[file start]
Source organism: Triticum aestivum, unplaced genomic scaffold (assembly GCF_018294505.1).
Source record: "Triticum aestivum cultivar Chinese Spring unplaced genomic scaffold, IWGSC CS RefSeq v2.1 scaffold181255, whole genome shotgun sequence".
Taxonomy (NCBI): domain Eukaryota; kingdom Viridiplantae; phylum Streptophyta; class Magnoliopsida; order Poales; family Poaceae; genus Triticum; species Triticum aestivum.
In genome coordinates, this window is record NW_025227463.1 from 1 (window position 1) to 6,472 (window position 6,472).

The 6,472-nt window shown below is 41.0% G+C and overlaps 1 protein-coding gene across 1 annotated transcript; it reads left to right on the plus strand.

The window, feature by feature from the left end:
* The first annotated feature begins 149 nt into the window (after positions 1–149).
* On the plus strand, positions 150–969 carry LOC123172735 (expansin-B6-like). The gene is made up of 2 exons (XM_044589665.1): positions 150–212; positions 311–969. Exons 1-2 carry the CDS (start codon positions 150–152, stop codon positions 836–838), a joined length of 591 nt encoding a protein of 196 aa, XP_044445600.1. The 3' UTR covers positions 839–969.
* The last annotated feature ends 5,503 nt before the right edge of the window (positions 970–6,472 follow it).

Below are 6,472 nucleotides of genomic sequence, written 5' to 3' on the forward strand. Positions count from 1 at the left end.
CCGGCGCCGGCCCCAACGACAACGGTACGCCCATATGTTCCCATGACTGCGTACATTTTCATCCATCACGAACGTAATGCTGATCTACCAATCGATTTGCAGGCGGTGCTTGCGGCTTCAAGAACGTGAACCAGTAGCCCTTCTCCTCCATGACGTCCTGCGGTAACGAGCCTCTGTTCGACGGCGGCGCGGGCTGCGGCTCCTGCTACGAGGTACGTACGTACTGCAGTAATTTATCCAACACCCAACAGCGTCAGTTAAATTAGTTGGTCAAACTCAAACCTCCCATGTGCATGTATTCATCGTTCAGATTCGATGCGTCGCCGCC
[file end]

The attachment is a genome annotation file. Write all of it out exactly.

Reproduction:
Source organism: Triticum aestivum, unplaced genomic scaffold (assembly GCF_018294505.1).
Source record: "Triticum aestivum cultivar Chinese Spring unplaced genomic scaffold, IWGSC CS RefSeq v2.1 scaffold181255, whole genome shotgun sequence".
Taxonomy (NCBI): domain Eukaryota; kingdom Viridiplantae; phylum Streptophyta; class Magnoliopsida; order Poales; family Poaceae; genus Triticum; species Triticum aestivum.
In genome coordinates, this window is record NW_025227463.1 from 1 (window position 1) to 6,472 (window position 6,472).

The 6,472-nt window shown below is 41.0% G+C and overlaps 1 protein-coding gene across 1 annotated transcript; it reads left to right on the plus strand.

The window, feature by feature from the left end:
* The first annotated feature begins 149 nt into the window (after positions 1–149).
* On the plus strand, positions 150–969 carry LOC123172735 (expansin-B6-like). The gene is made up of 2 exons (XM_044589665.1): positions 150–212; positions 311–969. Exons 1-2 carry the CDS (start codon positions 150–152, stop codon positions 836–838), a joined length of 591 nt encoding a protein of 196 aa, XP_044445600.1. The 3' UTR covers positions 839–969.
* The last annotated feature ends 5,503 nt before the right edge of the window (positions 970–6,472 follow it).

Below are 6,472 nucleotides of genomic sequence, written 5' to 3' on the forward strand. Positions count from 1 at the left end.
CCGGCGCCGGCCCCAACGACAACGGTACGCCCATATGTTCCCATGACTGCGTACATTTTCATCCATCACGAACGTAATGCTGATCTACCAATCGATTTGCAGGCGGTGCTTGCGGCTTCAAGAACGTGAACCAGTAGCCCTTCTCCTCCATGACGTCCTGCGGTAACGAGCCTCTGTTCGACGGCGGCGCGGGCTGCGGCTCCTGCTACGAGGTACGTACGTACTGCAGTAATTTATCCAACACCCAACAGCGTCAGTTAAATTAGTTGGTCAAACTCAAACCTCCCATGTGCATGTATTCATCGTTCAGATTCGATGCGTCGCCGCC